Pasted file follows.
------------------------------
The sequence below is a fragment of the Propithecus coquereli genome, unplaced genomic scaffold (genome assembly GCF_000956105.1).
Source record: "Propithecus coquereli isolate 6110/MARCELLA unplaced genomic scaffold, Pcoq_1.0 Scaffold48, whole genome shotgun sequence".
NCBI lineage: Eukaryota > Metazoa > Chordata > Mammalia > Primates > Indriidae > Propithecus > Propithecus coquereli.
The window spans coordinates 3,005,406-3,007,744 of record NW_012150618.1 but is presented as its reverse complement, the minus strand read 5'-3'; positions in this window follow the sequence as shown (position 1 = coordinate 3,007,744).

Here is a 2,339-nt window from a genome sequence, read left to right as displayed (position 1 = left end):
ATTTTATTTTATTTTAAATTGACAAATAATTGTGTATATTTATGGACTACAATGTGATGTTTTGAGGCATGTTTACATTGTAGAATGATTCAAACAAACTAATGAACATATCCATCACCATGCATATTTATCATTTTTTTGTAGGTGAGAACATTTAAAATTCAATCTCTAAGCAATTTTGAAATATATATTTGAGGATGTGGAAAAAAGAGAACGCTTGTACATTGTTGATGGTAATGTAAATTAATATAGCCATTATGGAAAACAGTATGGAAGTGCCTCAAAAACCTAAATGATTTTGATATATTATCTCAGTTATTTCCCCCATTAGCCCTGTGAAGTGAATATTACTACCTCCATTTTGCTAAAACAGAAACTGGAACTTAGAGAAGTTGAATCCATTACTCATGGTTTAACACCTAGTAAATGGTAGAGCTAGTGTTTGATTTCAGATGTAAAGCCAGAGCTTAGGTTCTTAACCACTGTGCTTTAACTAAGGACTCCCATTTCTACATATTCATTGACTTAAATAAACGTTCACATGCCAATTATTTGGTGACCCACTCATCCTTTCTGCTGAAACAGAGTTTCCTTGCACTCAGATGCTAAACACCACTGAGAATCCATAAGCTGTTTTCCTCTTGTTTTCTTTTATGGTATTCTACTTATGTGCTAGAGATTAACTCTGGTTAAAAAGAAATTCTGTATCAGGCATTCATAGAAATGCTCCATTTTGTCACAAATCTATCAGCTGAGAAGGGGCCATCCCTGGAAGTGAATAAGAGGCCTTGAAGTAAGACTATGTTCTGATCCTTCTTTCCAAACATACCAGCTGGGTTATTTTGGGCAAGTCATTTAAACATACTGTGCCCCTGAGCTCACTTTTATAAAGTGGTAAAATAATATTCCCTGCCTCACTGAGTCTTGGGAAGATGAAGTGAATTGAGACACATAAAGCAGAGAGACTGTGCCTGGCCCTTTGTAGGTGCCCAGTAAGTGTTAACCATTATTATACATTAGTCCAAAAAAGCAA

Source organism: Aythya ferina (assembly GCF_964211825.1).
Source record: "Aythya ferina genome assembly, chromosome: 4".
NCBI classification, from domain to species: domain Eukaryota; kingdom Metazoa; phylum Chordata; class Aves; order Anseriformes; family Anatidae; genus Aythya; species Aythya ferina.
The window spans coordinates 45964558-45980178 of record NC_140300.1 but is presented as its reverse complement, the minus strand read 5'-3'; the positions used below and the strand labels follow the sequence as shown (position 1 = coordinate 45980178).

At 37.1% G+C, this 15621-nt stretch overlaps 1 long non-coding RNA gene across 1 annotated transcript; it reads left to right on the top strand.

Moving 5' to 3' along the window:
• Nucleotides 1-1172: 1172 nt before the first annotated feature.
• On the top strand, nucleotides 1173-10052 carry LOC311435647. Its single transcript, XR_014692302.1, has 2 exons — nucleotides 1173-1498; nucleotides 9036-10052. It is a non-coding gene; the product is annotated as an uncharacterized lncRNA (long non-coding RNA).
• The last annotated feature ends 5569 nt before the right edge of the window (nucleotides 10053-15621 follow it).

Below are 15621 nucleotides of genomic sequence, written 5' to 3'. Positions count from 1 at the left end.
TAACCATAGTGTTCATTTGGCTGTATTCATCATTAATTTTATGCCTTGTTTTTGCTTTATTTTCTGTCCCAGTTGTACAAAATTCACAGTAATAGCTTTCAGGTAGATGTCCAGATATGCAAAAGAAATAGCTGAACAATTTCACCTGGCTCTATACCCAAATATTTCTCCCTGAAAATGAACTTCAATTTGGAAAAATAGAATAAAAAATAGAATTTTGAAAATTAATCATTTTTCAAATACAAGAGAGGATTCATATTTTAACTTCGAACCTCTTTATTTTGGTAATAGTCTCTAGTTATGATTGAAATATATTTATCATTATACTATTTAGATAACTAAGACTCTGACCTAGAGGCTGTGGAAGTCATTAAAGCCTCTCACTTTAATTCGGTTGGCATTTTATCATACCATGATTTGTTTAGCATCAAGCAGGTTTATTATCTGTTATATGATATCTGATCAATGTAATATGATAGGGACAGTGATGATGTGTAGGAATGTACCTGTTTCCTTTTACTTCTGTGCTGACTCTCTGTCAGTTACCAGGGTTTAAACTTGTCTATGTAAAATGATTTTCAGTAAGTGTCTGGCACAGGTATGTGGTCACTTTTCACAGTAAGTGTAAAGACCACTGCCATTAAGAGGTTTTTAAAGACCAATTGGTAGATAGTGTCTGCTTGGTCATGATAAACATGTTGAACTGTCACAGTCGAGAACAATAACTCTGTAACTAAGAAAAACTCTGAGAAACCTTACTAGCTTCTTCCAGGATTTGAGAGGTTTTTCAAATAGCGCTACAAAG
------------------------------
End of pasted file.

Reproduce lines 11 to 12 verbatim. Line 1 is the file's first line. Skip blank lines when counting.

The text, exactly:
At 37.1% G+C, this 15621-nt stretch overlaps 1 long non-coding RNA gene across 1 annotated transcript; it reads left to right on the top strand.

Moving 5' to 3' along the window: